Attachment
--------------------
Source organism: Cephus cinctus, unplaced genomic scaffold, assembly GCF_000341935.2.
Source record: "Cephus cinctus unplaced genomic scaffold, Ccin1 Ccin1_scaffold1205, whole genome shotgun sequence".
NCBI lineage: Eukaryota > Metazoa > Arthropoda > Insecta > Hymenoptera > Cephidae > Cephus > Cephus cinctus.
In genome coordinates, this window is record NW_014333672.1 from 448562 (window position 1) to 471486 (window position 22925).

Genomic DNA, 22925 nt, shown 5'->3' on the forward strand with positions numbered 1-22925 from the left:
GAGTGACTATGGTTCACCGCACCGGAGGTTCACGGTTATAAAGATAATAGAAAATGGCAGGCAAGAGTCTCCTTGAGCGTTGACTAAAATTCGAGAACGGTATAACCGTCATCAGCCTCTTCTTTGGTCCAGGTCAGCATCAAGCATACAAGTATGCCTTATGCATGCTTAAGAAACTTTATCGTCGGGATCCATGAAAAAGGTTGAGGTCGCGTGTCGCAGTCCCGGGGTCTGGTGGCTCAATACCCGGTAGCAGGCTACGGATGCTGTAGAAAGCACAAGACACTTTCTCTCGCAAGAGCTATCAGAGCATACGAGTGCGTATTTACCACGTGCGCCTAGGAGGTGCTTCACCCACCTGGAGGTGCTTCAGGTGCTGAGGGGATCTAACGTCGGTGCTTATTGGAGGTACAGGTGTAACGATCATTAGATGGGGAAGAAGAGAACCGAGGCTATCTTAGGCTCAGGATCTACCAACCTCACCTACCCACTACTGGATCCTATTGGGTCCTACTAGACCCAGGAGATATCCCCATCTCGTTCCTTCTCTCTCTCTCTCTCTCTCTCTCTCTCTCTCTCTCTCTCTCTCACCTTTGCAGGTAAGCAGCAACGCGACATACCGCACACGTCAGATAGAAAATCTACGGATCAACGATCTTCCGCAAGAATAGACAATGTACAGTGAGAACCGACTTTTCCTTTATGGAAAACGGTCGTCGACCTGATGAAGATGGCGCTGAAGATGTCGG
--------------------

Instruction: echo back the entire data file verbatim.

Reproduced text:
Source organism: Cephus cinctus, unplaced genomic scaffold, assembly GCF_000341935.2.
Source record: "Cephus cinctus unplaced genomic scaffold, Ccin1 Ccin1_scaffold1205, whole genome shotgun sequence".
NCBI lineage: Eukaryota > Metazoa > Arthropoda > Insecta > Hymenoptera > Cephidae > Cephus > Cephus cinctus.
In genome coordinates, this window is record NW_014333672.1 from 448562 (window position 1) to 471486 (window position 22925).

Genomic DNA, 22925 nt, shown 5'->3' on the forward strand with positions numbered 1-22925 from the left:
GAGTGACTATGGTTCACCGCACCGGAGGTTCACGGTTATAAAGATAATAGAAAATGGCAGGCAAGAGTCTCCTTGAGCGTTGACTAAAATTCGAGAACGGTATAACCGTCATCAGCCTCTTCTTTGGTCCAGGTCAGCATCAAGCATACAAGTATGCCTTATGCATGCTTAAGAAACTTTATCGTCGGGATCCATGAAAAAGGTTGAGGTCGCGTGTCGCAGTCCCGGGGTCTGGTGGCTCAATACCCGGTAGCAGGCTACGGATGCTGTAGAAAGCACAAGACACTTTCTCTCGCAAGAGCTATCAGAGCATACGAGTGCGTATTTACCACGTGCGCCTAGGAGGTGCTTCACCCACCTGGAGGTGCTTCAGGTGCTGAGGGGATCTAACGTCGGTGCTTATTGGAGGTACAGGTGTAACGATCATTAGATGGGGAAGAAGAGAACCGAGGCTATCTTAGGCTCAGGATCTACCAACCTCACCTACCCACTACTGGATCCTATTGGGTCCTACTAGACCCAGGAGATATCCCCATCTCGTTCCTTCTCTCTCTCTCTCTCTCTCTCTCTCTCTCTCTCTCTCTCTCTCACCTTTGCAGGTAAGCAGCAACGCGACATACCGCACACGTCAGATAGAAAATCTACGGATCAACGATCTTCCGCAAGAATAGACAATGTACAGTGAGAACCGACTTTTCCTTTATGGAAAACGGTCGTCGACCTGATGAAGATGGCGCTGAAGATGTCGG